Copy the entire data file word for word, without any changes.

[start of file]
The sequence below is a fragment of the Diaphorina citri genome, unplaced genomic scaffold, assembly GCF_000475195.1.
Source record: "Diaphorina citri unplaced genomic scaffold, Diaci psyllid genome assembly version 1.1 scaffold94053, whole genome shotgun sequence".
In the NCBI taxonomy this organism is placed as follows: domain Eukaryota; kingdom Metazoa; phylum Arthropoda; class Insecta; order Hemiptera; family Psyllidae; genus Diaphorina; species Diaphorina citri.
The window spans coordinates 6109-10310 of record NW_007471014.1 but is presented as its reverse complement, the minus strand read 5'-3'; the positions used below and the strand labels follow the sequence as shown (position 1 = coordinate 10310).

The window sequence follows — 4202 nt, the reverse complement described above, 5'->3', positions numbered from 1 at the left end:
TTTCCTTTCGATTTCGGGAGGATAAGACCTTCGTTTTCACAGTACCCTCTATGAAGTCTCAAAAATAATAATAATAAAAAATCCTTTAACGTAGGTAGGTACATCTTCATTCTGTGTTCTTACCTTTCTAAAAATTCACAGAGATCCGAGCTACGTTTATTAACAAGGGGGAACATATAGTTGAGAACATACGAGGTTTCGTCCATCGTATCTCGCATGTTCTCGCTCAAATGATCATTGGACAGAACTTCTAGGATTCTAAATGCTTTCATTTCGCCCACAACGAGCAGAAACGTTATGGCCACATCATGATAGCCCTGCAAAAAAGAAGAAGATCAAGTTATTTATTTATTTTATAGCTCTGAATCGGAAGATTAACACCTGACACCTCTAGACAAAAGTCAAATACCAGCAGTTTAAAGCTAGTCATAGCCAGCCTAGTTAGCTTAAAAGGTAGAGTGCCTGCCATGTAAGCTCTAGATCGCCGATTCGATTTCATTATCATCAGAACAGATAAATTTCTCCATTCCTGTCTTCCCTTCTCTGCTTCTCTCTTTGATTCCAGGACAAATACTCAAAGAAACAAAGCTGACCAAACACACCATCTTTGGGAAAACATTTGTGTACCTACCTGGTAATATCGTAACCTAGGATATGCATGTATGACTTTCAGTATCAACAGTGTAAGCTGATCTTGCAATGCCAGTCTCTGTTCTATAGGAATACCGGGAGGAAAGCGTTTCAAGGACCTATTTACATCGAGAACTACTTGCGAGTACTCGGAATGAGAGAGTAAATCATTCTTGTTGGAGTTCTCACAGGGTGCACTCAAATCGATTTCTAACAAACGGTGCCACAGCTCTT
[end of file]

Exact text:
The sequence below is a fragment of the Diaphorina citri genome, unplaced genomic scaffold, assembly GCF_000475195.1.
Source record: "Diaphorina citri unplaced genomic scaffold, Diaci psyllid genome assembly version 1.1 scaffold94053, whole genome shotgun sequence".
In the NCBI taxonomy this organism is placed as follows: domain Eukaryota; kingdom Metazoa; phylum Arthropoda; class Insecta; order Hemiptera; family Psyllidae; genus Diaphorina; species Diaphorina citri.
The window spans coordinates 6109-10310 of record NW_007471014.1 but is presented as its reverse complement, the minus strand read 5'-3'; the positions used below and the strand labels follow the sequence as shown (position 1 = coordinate 10310).

The window sequence follows — 4202 nt, the reverse complement described above, 5'->3', positions numbered from 1 at the left end:
TTTCCTTTCGATTTCGGGAGGATAAGACCTTCGTTTTCACAGTACCCTCTATGAAGTCTCAAAAATAATAATAATAAAAAATCCTTTAACGTAGGTAGGTACATCTTCATTCTGTGTTCTTACCTTTCTAAAAATTCACAGAGATCCGAGCTACGTTTATTAACAAGGGGGAACATATAGTTGAGAACATACGAGGTTTCGTCCATCGTATCTCGCATGTTCTCGCTCAAATGATCATTGGACAGAACTTCTAGGATTCTAAATGCTTTCATTTCGCCCACAACGAGCAGAAACGTTATGGCCACATCATGATAGCCCTGCAAAAAAGAAGAAGATCAAGTTATTTATTTATTTTATAGCTCTGAATCGGAAGATTAACACCTGACACCTCTAGACAAAAGTCAAATACCAGCAGTTTAAAGCTAGTCATAGCCAGCCTAGTTAGCTTAAAAGGTAGAGTGCCTGCCATGTAAGCTCTAGATCGCCGATTCGATTTCATTATCATCAGAACAGATAAATTTCTCCATTCCTGTCTTCCCTTCTCTGCTTCTCTCTTTGATTCCAGGACAAATACTCAAAGAAACAAAGCTGACCAAACACACCATCTTTGGGAAAACATTTGTGTACCTACCTGGTAATATCGTAACCTAGGATATGCATGTATGACTTTCAGTATCAACAGTGTAAGCTGATCTTGCAATGCCAGTCTCTGTTCTATAGGAATACCGGGAGGAAAGCGTTTCAAGGACCTATTTACATCGAGAACTACTTGCGAGTACTCGGAATGAGAGAGTAAATCATTCTTGTTGGAGTTCTCACAGGGTGCACTCAAATCGATTTCTAACAAACGGTGCCACAGCTCTT